Burkina Faso coup leader Paul-Henri Damiba has been sworn in as president and vowed to win the war on Islamic extremism that has plagued the country in recent years, leading the U.S. government to restrict $160 million in aid.
“To … gain the upper hand over the enemy, it will be necessary … to rise up and convince ourselves that as a nation we have more than what it takes to win this war,” Damiba said at the swearing-in ceremony Wednesday, Reuters reported.
Once considered relatively peaceful, Burkina Faso has seen an exponential rise in Islamic terrorism since 2016 that has led to the displacement of over 1.5 million people. The United Nations stresses that a 50% rise in internal displacement in the former French colony in 2021 is the “highest proportions of internal displacement on the continent.”
Since 2016, there has been an increase in Islamic State fighters fleeing from the Middle East to Africa, which has led to a sharp rise in extremism across the Sahel and other regions in Africa.
To fight extremism, Damiba said, he would improve the coordination between the armed forces and the intelligence service. He vowed to make logistical support more flexible.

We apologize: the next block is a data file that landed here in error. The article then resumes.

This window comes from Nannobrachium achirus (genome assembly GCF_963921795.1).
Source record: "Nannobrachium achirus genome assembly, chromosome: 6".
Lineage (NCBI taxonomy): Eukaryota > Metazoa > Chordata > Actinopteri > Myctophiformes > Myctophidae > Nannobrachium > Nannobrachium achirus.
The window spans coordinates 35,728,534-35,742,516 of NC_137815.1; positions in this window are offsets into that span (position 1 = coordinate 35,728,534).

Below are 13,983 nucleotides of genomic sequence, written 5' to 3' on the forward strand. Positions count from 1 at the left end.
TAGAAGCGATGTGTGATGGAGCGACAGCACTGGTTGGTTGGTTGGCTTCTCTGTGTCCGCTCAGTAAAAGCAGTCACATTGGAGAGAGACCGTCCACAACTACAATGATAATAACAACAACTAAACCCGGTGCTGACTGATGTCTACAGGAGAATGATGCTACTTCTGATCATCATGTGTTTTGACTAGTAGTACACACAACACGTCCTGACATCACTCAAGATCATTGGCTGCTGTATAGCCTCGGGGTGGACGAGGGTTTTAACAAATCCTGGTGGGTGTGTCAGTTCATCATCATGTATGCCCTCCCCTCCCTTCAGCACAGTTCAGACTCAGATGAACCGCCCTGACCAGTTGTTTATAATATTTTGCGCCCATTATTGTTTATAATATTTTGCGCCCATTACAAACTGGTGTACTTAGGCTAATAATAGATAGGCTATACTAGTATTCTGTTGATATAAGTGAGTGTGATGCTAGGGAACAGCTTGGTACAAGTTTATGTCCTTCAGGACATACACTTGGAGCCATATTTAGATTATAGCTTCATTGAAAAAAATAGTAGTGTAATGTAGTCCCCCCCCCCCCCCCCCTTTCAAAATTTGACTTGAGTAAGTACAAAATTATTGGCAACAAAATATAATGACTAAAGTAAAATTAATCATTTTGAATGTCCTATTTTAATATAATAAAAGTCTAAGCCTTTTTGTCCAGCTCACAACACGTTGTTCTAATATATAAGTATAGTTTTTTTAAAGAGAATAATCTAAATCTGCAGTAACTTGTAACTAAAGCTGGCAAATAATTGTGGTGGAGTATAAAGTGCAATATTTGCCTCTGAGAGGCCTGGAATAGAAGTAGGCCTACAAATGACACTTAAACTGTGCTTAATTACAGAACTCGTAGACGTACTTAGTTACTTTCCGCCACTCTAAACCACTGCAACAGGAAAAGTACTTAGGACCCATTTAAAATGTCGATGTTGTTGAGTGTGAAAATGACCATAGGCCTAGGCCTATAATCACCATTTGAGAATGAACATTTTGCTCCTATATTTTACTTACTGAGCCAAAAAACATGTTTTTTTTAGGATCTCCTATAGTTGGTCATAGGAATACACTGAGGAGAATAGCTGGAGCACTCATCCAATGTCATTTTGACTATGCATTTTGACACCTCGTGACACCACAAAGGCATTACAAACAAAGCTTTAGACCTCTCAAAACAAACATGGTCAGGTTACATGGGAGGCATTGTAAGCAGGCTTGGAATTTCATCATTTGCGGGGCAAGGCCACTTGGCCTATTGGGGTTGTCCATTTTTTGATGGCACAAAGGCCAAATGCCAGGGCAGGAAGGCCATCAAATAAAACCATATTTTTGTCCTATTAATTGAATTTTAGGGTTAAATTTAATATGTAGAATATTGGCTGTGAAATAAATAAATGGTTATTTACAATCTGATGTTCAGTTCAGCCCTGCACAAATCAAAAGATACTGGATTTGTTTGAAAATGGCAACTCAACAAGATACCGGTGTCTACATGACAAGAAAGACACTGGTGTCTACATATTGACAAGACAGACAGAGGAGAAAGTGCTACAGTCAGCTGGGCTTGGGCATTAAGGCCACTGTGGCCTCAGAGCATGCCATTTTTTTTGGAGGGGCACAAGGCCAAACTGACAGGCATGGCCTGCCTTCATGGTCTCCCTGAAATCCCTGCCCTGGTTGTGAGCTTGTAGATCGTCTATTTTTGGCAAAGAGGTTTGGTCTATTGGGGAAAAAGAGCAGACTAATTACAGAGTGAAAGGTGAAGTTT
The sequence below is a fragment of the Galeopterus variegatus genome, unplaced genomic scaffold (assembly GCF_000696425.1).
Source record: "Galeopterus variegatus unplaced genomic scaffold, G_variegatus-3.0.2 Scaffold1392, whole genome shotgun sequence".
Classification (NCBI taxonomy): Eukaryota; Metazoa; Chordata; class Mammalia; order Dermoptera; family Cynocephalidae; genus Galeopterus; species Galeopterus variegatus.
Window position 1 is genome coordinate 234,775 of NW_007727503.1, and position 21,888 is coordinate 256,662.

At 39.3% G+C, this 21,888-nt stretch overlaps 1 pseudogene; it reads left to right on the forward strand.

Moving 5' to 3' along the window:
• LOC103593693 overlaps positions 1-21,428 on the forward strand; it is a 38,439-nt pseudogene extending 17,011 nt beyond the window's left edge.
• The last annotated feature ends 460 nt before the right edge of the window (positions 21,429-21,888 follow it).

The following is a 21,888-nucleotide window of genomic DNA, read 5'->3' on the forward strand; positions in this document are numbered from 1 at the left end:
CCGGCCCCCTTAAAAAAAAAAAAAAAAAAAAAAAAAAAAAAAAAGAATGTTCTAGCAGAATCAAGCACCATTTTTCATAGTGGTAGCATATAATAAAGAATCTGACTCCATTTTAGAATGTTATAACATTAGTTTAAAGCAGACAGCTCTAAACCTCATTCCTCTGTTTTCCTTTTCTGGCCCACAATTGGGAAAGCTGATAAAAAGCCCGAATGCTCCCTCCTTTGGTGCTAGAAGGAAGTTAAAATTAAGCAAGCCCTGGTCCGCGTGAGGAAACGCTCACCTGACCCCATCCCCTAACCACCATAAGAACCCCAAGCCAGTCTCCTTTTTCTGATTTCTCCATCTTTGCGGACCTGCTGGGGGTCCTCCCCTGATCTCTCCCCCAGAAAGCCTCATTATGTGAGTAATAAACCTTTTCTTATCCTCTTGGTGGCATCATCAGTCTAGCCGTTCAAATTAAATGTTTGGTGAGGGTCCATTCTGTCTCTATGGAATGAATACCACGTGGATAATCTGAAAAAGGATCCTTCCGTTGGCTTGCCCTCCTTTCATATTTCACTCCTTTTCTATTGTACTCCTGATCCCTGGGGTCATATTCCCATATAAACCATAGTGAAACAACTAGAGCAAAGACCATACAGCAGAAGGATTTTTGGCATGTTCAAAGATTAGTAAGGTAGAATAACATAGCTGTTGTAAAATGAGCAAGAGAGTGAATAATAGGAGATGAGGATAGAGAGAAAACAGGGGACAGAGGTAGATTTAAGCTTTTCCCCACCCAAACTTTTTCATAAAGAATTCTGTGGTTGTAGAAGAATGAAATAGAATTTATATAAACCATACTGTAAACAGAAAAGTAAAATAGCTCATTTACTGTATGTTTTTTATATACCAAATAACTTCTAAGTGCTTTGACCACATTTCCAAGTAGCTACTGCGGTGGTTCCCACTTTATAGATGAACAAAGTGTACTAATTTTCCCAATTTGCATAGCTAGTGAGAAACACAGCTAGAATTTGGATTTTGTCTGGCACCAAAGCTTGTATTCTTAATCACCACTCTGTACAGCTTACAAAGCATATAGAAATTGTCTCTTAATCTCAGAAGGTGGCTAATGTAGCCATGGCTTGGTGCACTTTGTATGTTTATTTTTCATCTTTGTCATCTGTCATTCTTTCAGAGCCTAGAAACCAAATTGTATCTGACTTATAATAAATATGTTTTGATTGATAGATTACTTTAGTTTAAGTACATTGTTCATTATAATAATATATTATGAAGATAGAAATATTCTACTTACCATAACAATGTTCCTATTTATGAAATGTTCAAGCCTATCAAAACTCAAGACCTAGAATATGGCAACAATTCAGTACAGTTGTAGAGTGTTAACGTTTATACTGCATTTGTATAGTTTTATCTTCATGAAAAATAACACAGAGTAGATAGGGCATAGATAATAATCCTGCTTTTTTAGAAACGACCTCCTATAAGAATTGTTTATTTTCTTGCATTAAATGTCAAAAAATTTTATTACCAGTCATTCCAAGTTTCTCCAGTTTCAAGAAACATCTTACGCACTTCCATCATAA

Damiba was a lieutenant colonel who commanded the military region in charge of protecting the national capital, Ouagadougou. He serves as head of the Patriotic Movement for Safeguard and Restoration, which oversaw the Jan. 24 coup overthrowing President Rock Kabore’s administration in response to an inability to thwart extremist violence.
The new president has said he would work with the Economic Community of West African States to make sure that the country returns to democratic elections.
After last month’s coup, the ECOWAS suspended Burkina Faso from its governing bodies.
During the January coup attempt, Kabore’s political party headquarters was burned and looted by protesters as gunshots rang out at military bases around the city.
On Friday, the U.S. State Department spokesperson confirmed that $158.6 million in foreign assistance that benefits the government of Burkina Faso will be restricted under a U.S. law that prohibits foreign aid from going to countries where a military coup has overthrown a country’s elected leader.
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